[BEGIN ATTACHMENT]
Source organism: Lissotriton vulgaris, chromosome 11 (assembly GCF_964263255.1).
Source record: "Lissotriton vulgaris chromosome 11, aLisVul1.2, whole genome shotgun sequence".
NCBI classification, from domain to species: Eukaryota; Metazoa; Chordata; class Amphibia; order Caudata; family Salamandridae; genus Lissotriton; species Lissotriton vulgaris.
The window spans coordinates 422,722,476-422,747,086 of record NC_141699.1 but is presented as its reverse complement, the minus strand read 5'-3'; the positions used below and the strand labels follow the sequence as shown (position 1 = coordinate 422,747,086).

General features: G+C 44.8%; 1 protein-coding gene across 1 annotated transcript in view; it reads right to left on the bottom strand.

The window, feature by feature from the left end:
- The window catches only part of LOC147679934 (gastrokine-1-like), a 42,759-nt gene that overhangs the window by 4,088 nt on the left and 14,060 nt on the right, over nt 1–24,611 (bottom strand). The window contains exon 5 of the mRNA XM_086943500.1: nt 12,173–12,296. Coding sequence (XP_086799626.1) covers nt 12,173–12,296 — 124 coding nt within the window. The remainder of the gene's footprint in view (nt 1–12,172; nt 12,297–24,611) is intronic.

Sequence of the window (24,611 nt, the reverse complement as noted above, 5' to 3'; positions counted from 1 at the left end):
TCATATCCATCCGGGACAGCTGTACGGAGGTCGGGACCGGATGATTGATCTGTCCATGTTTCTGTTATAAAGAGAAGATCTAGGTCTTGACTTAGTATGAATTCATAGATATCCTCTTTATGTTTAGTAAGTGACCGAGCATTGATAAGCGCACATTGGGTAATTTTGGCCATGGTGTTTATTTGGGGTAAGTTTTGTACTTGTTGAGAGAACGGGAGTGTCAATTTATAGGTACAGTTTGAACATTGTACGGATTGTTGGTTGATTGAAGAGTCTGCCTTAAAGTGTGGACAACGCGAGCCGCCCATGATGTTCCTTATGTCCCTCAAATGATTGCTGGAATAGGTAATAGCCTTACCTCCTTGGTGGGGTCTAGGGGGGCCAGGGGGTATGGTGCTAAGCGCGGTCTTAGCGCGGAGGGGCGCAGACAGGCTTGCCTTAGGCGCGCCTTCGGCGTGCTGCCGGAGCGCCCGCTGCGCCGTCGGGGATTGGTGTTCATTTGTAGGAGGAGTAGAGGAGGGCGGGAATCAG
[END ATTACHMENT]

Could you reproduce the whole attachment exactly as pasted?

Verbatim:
Source organism: Lissotriton vulgaris, chromosome 11 (assembly GCF_964263255.1).
Source record: "Lissotriton vulgaris chromosome 11, aLisVul1.2, whole genome shotgun sequence".
NCBI classification, from domain to species: Eukaryota; Metazoa; Chordata; class Amphibia; order Caudata; family Salamandridae; genus Lissotriton; species Lissotriton vulgaris.
The window spans coordinates 422,722,476-422,747,086 of record NC_141699.1 but is presented as its reverse complement, the minus strand read 5'-3'; the positions used below and the strand labels follow the sequence as shown (position 1 = coordinate 422,747,086).

General features: G+C 44.8%; 1 protein-coding gene across 1 annotated transcript in view; it reads right to left on the bottom strand.

The window, feature by feature from the left end:
- The window catches only part of LOC147679934 (gastrokine-1-like), a 42,759-nt gene that overhangs the window by 4,088 nt on the left and 14,060 nt on the right, over nt 1–24,611 (bottom strand). The window contains exon 5 of the mRNA XM_086943500.1: nt 12,173–12,296. Coding sequence (XP_086799626.1) covers nt 12,173–12,296 — 124 coding nt within the window. The remainder of the gene's footprint in view (nt 1–12,172; nt 12,297–24,611) is intronic.

Sequence of the window (24,611 nt, the reverse complement as noted above, 5' to 3'; positions counted from 1 at the left end):
TCATATCCATCCGGGACAGCTGTACGGAGGTCGGGACCGGATGATTGATCTGTCCATGTTTCTGTTATAAAGAGAAGATCTAGGTCTTGACTTAGTATGAATTCATAGATATCCTCTTTATGTTTAGTAAGTGACCGAGCATTGATAAGCGCACATTGGGTAATTTTGGCCATGGTGTTTATTTGGGGTAAGTTTTGTACTTGTTGAGAGAACGGGAGTGTCAATTTATAGGTACAGTTTGAACATTGTACGGATTGTTGGTTGATTGAAGAGTCTGCCTTAAAGTGTGGACAACGCGAGCCGCCCATGATGTTCCTTATGTCCCTCAAATGATTGCTGGAATAGGTAATAGCCTTACCTCCTTGGTGGGGTCTAGGGGGGCCAGGGGGTATGGTGCTAAGCGCGGTCTTAGCGCGGAGGGGCGCAGACAGGCTTGCCTTAGGCGCGCCTTCGGCGTGCTGCCGGAGCGCCCGCTGCGCCGTCGGGGATTGGTGTTCATTTGTAGGAGGAGTAGAGGAGGGCGGGAATCAG